NBC equals "Not Bionic Compatible." Universal has released The Bionic Woman: Season 3, a five-disc, 22-episode collection of the final go-around for bionic babe Lindsay Wagner. Unceremoniously dumped by ABC despite rather remarkable ratings, The Bionic Woman was picked up by drowning NBC in 1977...and what was once a Nielsen Top Ten and Fifteen hit, slowly faded away. These last episodes are a mixed bag, and you can feel that everyone was flailing around, trying to find some kind of consistent tone...but it's still fun viewing for fans of vintage 70s TV. Some nice extras help put this good-looking collection solidly in the plus column.
Former tennis pro, ex-girlfriend of bionic stud Steve Austin (he was on another network, so we're not going to mention his name), and super-secret bionic agent for the Office of Scientific Investigations, Jaime Sommers (Lindsay Wagner), has apparently the longest-running in-service day at her Air Force Base school...because we never see her teach there anymore. She still lives in that cool carriage house apartment of hers in Ojai, California...but the landlords, Steve's parents, are conveniently never seen or mentioned. Indeed, in this season, it's all about the missions and the boyfriends, as Jaime boooiiiiiiings from one dangerous assignment to the next, while making out with anything pretty in pants. Incredibly competent civil servant Oscar Goldman (Richard Anderson), Jaime's boss, still calls her "babe" (where's that OSI employee handbook on sexual harassment...), and Jaime's mechanic, Dr. Rudy Wells (Martin E. Brooks), when he isn't rebuilding her carburetor, has provided her with a pet: agent Maximillian, a bionic German Shepherd who can chew through a 100 Milk Bones® in ten seconds flat.
Last year, I wrote a pretty detailed look at The Bionic Woman for the Season 1 DVD release, so I'm not going to go into a lot of background on the aesthetics of the show again (you can read that review here). Unfortunately, I didn't get to review Season 2, so it's tougher to evaluate Season 3 within the context of the series as a whole without having been able to see the show's progression (Season 3 isn't as successful as Season 1, that's for certain...but how does it stack up against 2?). So, we'll just jump in and look at these 22 episodes as best we can.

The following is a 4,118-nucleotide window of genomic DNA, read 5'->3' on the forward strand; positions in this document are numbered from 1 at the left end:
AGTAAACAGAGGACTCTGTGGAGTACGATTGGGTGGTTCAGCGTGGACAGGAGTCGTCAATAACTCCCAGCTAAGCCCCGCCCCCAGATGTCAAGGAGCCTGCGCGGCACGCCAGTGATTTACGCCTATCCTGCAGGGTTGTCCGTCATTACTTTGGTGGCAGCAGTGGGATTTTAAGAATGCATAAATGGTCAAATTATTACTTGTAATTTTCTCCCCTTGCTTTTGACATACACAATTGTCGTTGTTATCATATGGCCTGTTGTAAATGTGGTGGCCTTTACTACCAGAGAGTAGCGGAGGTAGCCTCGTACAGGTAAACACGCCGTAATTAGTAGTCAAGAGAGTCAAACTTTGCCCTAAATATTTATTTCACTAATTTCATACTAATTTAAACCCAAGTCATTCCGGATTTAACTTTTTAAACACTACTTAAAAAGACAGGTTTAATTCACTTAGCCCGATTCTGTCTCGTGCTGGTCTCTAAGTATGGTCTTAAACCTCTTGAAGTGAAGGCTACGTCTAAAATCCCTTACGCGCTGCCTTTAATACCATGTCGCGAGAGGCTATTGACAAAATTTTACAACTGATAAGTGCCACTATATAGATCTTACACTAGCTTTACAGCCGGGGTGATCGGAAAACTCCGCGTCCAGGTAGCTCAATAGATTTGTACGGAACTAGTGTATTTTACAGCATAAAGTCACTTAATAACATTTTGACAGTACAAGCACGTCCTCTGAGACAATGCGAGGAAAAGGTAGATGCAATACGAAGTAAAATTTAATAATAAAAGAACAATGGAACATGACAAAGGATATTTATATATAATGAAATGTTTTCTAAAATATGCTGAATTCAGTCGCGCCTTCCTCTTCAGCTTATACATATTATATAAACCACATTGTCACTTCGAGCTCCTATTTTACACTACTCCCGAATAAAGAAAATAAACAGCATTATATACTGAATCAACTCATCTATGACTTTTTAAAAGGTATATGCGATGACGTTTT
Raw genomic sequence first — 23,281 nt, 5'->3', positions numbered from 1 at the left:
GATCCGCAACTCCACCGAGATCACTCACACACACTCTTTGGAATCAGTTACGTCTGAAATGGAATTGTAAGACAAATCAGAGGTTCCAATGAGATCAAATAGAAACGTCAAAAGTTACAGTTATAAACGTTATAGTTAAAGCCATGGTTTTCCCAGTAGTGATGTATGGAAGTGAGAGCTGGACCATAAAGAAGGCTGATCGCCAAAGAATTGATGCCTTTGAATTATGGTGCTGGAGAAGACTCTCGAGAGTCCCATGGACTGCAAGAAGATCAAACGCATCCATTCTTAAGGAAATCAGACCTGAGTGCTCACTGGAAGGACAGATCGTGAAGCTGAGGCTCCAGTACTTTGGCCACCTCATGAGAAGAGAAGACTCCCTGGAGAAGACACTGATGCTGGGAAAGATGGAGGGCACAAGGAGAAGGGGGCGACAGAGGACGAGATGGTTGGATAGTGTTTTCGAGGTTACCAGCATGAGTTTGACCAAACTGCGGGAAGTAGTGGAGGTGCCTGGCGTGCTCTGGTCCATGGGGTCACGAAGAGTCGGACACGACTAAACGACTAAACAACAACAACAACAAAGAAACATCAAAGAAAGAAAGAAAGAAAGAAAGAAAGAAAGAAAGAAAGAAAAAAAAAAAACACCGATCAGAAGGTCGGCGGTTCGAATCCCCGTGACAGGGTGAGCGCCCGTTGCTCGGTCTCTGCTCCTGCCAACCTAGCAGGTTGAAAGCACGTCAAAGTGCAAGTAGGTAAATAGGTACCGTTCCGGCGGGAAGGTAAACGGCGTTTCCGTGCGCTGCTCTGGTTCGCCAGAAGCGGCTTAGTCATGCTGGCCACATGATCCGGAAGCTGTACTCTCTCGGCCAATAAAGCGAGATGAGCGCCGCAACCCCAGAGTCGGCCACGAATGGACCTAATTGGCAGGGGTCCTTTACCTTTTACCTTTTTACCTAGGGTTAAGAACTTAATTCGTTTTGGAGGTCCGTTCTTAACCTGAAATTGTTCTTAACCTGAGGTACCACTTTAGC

I'm pretty sure that by 1977-1978, I was over the whole "bionic" thing on TV. It's a hard fact, but kid viewers are fickle as hell. Stuff gets old but quick (just ask all those Hannah Montana fans). As I wrote in my Season 1 review of The Bionic Woman, I was more of a Six Million Dollar Man fan, anyway, so except for remembering that I checked out the bionic dog Max in this season opener (that sounded cool to an 11-year-old), I don't think I was clicking the dial over to creepy NBC all that often to watch Jaime in action (where the "house style" transmission literally looked...darker and more glum, depressing). Apparently, I wasn't the only one. Now, one can debate why ABC dumped The Bionic Woman when it was still charting as the 14th most popular series on the air―"trending down ratings" was probably the culprit―but you can't argue with the fact that its replacement on Wednesday nights at 8:00pm, the family dramedy, Eight is Enough, satisfied the network's primary goal: higher ratings (Eight is Enough finished 12th overall for the 1977-1978 season). But as pathetic as NBC's line-up was in 1977-1978 (only four shows in the Nielsen Top Thirty), you can't blame them solely for the demise of The Bionic Woman (Wagner had a hand in it, too). The simple fact is: the premise, at least as it was played out this season under new producer James D. Parriott and his string of writers, was, well...played out.